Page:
Copyright is a set of legal protections that allow copyright owners to control how their works are used.

Australian copyright is governed by the Copyright Act 1968 (Cth). It is free and automatic and there is no system of registration.

Copyright ownership

The author of the work - the writer, artist, or composer - is usually the copyright owner.

  • The author must be a person. Computers and artificial intelligence cannot own copyright.
  • Copyright protection typically expires 70 years after the death of the creator.

Copyright can be assigned:

  • Publishers often require authors to assign copyright ownership to them
  • Employers usually own the copyright in works produced by employees in the course of their employment. See the UQ Intellectual Property Policy for details and exceptions.

The creator of a work has moral rights (including attribution) even if they no longer own the copyright.

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Rights of owners

Copyright owners have exclusive rights to use the material. This includes to:

  • Copy the material (photocopy, scan, upload or download, or copy to a device)
  • Publish the material (supply copies to the public)
  • Perform the material in public (e.g. a film, play or sound recording)
  • Communicate the material (via email or online)
  • License or transfer the copyright.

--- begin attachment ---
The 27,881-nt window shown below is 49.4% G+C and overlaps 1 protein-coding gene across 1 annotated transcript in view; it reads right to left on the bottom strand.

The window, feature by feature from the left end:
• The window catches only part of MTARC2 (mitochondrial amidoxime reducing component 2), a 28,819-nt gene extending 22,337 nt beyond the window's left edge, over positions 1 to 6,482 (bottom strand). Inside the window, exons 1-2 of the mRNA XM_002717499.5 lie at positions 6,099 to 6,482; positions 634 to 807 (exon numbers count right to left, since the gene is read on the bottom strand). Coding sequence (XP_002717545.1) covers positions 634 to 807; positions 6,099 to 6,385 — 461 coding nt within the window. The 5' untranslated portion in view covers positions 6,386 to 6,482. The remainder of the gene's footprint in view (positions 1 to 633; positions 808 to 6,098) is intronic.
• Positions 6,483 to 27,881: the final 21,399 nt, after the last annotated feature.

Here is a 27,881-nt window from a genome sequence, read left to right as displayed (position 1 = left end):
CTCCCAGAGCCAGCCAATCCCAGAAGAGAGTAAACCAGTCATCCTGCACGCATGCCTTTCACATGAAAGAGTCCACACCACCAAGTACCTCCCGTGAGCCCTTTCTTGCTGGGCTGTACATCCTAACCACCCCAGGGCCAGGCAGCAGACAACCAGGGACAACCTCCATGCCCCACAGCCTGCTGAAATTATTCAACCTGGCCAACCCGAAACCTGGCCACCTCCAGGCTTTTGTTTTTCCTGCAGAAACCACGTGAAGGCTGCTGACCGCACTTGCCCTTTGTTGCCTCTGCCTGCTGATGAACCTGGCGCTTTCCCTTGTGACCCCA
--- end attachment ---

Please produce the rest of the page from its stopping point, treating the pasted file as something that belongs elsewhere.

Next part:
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Works in the Public Domain

You can use public domain works freely without needing to seek permission.

A work is in the public domain when its copyright protection has expired. This is usually 70 years after the death of the creator however, the term of copyright can vary.

Check if a work is in the public domain

For works by:

  • A person: check whether the author of the work has died and that this was more than 70 years ago
  • A corporation: check whether the work was made more than 70 years ago
  • Crown copyright: check whether the work was made more than 50 years ago.
Works that are publicly available online, such as YouTube videos, news articles, and images are not in the public domain from a copyright perspective. They are most likely protected by copyright.

Check their copyright status and seek permission from the owner before using these materials.
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Creative Commons and software licences

Creative Commons and Open Software licences are examples of times when a work can be used in line with the licence terms without having to ask permission from the copyright owner. Learn more:

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Seeking permission to use copyright works

You need to seek permission from the copyright owner to use a copyright work and when:

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Contact us for copyright advice

Email us at if you need assistance determining if a work is under copyright or with other materials in this guide.

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